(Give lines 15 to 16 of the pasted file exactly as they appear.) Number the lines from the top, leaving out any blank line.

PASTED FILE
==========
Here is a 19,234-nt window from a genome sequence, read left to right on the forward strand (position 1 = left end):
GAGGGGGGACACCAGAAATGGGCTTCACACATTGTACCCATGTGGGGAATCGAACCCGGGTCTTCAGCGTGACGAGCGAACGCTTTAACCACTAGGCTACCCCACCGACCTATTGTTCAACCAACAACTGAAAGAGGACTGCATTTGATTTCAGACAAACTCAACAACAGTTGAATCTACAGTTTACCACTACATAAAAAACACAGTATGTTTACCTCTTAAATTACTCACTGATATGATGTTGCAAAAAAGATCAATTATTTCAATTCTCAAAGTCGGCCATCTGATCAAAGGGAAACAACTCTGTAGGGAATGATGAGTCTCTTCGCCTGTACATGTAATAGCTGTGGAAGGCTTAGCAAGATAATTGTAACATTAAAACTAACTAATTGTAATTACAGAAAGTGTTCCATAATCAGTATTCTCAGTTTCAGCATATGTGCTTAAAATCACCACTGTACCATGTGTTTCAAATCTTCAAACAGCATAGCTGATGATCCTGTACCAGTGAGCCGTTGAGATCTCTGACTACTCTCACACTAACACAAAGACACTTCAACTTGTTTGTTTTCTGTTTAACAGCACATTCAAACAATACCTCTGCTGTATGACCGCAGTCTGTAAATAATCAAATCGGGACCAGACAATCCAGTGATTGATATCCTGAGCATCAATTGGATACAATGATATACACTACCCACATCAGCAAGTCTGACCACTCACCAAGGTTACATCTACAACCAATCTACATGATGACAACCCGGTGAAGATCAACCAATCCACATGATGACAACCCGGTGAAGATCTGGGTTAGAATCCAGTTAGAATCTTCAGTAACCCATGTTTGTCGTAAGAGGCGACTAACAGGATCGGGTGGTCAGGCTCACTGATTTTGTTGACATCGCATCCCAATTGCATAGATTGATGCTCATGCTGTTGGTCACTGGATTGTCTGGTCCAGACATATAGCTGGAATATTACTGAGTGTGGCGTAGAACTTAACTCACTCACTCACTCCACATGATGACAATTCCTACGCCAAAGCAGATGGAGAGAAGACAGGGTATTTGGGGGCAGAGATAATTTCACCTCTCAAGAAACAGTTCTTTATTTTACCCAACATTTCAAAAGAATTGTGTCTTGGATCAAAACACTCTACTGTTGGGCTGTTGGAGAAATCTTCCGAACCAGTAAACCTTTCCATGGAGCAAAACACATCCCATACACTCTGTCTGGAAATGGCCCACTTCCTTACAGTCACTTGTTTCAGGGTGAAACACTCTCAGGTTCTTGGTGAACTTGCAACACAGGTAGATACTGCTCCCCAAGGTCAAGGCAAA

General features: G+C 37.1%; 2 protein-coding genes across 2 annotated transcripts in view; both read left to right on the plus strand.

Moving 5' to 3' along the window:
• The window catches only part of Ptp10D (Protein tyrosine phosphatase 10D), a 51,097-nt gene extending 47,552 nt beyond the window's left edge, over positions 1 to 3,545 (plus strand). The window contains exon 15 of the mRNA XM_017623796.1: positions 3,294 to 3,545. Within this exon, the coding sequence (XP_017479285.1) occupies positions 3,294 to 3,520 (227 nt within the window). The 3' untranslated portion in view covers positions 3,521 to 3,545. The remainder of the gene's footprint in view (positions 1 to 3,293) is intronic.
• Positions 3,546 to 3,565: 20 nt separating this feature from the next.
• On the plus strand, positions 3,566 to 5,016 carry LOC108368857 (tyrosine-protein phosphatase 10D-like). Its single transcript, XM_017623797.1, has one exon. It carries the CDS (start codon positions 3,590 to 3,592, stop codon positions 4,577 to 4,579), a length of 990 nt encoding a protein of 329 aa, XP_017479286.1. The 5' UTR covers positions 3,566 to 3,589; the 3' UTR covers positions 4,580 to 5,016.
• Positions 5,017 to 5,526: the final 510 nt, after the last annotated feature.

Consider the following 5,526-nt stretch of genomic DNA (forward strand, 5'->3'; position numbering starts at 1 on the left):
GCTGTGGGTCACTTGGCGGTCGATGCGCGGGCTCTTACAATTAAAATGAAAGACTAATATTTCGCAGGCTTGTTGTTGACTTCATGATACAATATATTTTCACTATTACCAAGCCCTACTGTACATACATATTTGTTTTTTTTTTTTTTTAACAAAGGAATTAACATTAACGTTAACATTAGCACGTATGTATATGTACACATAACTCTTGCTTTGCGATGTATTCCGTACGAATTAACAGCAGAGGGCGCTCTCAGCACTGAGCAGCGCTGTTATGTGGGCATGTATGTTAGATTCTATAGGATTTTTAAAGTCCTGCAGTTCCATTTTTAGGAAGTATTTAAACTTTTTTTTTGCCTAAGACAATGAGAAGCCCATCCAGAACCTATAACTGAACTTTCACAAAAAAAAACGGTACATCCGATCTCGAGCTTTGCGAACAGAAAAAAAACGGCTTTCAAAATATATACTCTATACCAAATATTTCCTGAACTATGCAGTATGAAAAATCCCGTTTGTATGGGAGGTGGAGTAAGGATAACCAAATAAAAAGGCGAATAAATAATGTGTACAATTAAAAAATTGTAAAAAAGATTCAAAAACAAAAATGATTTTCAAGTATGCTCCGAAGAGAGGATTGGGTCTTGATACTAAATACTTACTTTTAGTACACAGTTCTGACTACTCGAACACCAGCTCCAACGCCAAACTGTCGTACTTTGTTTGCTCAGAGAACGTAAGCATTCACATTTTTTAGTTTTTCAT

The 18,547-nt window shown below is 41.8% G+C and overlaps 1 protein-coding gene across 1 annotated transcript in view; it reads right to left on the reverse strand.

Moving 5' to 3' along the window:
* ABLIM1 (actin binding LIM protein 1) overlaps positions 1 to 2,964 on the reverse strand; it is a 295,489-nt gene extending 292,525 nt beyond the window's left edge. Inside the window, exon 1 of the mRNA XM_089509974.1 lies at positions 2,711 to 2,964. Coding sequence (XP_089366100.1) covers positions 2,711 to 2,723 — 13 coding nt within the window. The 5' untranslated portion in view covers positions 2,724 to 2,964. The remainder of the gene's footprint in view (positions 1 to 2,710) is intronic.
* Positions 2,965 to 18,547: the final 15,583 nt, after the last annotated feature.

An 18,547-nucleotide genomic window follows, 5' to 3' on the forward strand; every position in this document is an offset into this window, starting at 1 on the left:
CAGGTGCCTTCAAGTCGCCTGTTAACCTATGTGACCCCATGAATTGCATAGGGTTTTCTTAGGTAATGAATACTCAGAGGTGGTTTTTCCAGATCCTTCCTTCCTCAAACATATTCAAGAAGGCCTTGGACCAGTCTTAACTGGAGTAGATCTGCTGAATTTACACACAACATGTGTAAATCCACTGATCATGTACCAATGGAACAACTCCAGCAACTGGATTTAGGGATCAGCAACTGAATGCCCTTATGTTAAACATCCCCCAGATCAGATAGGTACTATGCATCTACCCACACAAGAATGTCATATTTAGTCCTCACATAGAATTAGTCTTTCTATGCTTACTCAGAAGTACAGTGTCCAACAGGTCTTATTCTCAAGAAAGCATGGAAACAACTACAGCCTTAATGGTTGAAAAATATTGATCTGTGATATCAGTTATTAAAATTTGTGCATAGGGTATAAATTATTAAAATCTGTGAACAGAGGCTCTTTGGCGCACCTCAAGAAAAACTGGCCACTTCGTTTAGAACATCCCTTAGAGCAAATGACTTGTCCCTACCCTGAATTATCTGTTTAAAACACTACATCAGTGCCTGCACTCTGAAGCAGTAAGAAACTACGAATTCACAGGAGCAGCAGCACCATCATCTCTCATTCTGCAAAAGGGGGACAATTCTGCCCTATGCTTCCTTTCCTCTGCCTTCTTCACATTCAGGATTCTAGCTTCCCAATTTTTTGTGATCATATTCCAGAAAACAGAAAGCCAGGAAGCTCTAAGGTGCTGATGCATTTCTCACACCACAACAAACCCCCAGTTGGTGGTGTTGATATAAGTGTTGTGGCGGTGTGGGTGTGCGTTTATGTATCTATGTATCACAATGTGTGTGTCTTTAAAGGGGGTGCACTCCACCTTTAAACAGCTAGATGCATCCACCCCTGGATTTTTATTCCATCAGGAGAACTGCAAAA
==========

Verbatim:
An 18,547-nucleotide genomic window follows, 5' to 3' on the forward strand; every position in this document is an offset into this window, starting at 1 on the left:
CAGGTGCCTTCAAGTCGCCTGTTAACCTATGTGACCCCATGAATTGCATAGGGTTTTCTTAGGTAATGAATACTCAGAGGTGGTTTTTCCAGATCCTTCCTTCCTCAAACATATTCAAGAAGGCCTTGGACCAGTCTTAACTGGAGTAGATCTGCTGAATTTACACACAACATGTGTAAATCCACTGATCATGTACCAATGGAACAACTCCAGCAACTGGATTTAGGGATCAGCAACTGAATGCCCTTATGTTAAACATCCCCCAGATCAGATAGGTACTATGCATCTACCCACACAAGAATGTCATATTTAGTCCTCACATAGAATTAGTCTTTCTATGCTTACTCAGAAGTACAGTGTCCAACAGGTCTTATTCTCAAGAAAGCATGGAAACAACTACAGCCTTAATGGTTGAAAAATATTGATCTGTGATATCAGTTATTAAAATTTGTGCATAGGGTATAAATTATTAAAATCTGTGAACAGAGGCTCTTTGGCGCACCTCAAGAAAAACTGGCCACTTCGTTTAGAACATCCCTTAGAGCAAATGACTTGTCCCTACCCTGAATTATCTGTTTAAAACACTACATCAGTGCCTGCACTCTGAAGCAGTAAGAAACTACGAATTCACAGGAGCAGCAGCACCATCATCTCTCATTCTGCAAAAGGGGGACAATTCTGCCCTATGCTTCCTTTCCTCTGCCTTCTTCACATTCAGGATTCTAGCTTCCCAATTTTTTGTGATCATATTCCAGAAAACAGAAAGCCAGGAAGCTCTAAGGTGCTGATGCATTTCTCACACCACAACAAACCCCCAGTTGGTGGTGTTGATATAAGTGTTGTGGCGGTGTGGGTGTGCGTTTATGTATCTATGTATCACAATGTGTGTGTCTTTAAAGGGGGTGCACTCCACCTTTAAACAGCTAGATGCATCCACCCCTGGATTTTTATTCCATCAGGAGAACTGCAAAA